Spain: Composite PMI falls to five-and-a-half-year low in May
Largely reflecting slower activity growth in the manufacturing sector, the IHS Markit composite Purchasing Managers’ Index (PMI) declined to a five-and-a-half-year low of 52.1 in May from 52.9 in April. That said, the index remains above the 50-point threshold, indicating healthy expansion in business activity.
The IHS Markit Manufacturing PMI slid from 51.8 in April to 50.1 in May, indicating broad stagnation in the sector. May’s dip mainly reflected slight declines in new orders and employment. While production stagnated, new orders fell for the first time in three months, albeit mildly and largely due to weak demand domestically. Similarly, manufacturers reduced their staff levels, although they did so marginally and marked the first decline in employment since the end of 2013. Regarding prices, input cost inflation remained moderate while output charge inflation remained subdued. Finally, business confidence deteriorated noticeably amid the weakness seen in production and new orders.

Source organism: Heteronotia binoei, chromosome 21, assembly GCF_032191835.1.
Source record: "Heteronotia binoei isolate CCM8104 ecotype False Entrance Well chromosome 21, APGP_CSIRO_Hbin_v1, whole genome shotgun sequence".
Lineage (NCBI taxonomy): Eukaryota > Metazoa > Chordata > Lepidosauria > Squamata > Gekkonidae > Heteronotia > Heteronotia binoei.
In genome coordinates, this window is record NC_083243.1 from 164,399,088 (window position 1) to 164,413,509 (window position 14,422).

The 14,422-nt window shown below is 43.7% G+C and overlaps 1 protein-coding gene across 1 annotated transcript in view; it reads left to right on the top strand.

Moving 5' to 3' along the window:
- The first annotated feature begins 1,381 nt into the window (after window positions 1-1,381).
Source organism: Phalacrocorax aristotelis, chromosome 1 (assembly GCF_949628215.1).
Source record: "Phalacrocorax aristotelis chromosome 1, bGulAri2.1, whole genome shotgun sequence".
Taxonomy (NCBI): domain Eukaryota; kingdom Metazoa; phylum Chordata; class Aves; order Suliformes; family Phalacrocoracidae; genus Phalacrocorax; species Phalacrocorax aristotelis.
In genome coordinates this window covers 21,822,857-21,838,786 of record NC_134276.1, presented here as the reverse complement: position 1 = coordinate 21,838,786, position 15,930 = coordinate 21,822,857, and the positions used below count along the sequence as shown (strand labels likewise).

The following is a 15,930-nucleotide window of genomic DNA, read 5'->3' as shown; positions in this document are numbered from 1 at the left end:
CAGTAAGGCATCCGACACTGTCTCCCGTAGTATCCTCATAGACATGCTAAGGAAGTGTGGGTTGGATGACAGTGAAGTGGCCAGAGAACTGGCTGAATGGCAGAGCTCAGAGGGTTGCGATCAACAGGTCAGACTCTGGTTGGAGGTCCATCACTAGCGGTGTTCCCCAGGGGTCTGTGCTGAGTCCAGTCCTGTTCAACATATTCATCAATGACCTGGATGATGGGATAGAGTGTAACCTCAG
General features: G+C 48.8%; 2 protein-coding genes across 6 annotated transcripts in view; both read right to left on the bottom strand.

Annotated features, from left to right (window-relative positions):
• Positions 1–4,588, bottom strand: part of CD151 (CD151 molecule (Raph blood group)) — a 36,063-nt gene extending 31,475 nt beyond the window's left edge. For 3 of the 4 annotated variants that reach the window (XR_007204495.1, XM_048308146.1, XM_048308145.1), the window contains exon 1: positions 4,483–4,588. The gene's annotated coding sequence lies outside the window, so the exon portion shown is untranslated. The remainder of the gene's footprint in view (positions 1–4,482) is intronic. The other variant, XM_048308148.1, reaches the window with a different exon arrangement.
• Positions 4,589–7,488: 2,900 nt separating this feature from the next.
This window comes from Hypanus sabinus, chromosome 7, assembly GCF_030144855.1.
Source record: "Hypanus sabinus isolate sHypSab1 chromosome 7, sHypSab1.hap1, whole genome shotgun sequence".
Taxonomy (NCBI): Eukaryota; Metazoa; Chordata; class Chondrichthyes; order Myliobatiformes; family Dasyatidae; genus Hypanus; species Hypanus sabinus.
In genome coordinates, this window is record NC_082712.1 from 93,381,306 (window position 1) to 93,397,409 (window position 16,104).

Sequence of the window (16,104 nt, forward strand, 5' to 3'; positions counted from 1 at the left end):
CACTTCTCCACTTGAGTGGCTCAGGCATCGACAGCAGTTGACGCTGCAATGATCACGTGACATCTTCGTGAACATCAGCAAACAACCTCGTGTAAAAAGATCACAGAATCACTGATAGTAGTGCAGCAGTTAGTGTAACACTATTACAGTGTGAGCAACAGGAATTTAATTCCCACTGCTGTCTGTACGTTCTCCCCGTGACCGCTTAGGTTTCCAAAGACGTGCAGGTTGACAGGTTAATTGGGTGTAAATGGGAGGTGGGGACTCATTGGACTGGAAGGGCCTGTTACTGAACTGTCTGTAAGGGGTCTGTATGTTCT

Similarly, the IHS Markit Services PMI declined to 52.8 in May from 53.1 in April. Slower activity growth was weighed by a softer expansion of new business in May, which rose at the weakest pace in over five-and-a-half years. Political instability following the elections and faltering demand from abroad were reportedly behind the slowdown. Meanwhile, although companies continued to hire workers, they did so at the slowest rate since October. On the price front, input cost inflation rose notably yet again, reflecting higher labor costs and transportation prices. Service providers lifted output prices only slightly however, mainly due to competitive pressures. Lastly, business confidence improved somewhat in May amid improved prospects for political stability and market expansion ahead.